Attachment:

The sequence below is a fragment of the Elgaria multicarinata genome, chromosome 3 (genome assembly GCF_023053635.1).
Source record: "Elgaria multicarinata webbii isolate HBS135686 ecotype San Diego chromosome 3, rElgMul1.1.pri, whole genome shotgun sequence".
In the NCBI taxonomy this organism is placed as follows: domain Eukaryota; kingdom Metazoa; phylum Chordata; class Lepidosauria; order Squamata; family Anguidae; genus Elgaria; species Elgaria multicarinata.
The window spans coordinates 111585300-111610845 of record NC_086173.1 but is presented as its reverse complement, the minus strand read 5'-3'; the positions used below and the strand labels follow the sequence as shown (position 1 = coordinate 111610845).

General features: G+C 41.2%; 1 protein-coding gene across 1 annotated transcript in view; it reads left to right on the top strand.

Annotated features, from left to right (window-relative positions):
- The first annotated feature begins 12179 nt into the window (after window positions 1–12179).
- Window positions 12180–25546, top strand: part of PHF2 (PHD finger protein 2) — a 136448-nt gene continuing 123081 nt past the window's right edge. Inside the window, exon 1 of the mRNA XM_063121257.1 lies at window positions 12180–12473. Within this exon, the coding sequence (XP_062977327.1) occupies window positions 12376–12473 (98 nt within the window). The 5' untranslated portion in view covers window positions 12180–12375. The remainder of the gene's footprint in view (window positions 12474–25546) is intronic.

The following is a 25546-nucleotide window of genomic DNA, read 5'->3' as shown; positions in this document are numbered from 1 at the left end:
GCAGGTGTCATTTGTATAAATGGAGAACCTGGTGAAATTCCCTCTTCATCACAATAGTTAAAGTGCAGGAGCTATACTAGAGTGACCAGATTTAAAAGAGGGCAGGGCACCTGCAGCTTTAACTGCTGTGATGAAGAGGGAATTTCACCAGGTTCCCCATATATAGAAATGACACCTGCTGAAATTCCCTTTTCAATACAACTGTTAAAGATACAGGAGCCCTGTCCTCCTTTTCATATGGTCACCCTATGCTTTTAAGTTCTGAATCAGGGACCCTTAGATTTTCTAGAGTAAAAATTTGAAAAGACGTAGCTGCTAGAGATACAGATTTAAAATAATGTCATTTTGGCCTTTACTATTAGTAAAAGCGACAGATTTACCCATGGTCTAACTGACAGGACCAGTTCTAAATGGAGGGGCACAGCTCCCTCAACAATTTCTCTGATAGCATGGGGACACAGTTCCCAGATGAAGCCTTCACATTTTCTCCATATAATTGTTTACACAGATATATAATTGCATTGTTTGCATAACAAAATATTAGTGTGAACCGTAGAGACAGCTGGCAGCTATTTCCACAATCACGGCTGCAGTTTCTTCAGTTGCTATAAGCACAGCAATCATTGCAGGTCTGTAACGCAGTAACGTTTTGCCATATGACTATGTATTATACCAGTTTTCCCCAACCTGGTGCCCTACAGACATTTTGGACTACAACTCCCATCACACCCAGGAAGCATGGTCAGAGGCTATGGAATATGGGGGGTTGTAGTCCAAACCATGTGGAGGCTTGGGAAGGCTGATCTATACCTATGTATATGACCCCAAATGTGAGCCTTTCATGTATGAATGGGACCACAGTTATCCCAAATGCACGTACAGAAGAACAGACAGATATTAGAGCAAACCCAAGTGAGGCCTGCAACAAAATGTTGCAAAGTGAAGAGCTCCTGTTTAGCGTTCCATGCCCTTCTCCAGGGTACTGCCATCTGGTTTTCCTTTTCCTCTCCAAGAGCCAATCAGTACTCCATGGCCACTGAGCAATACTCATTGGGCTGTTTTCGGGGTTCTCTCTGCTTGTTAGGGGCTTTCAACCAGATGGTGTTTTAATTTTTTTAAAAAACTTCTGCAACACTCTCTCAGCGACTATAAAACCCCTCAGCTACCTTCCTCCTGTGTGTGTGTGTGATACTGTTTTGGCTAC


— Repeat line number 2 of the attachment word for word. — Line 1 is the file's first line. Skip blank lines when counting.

Source record: "Elgaria multicarinata webbii isolate HBS135686 ecotype San Diego chromosome 3, rElgMul1.1.pri, whole genome shotgun sequence".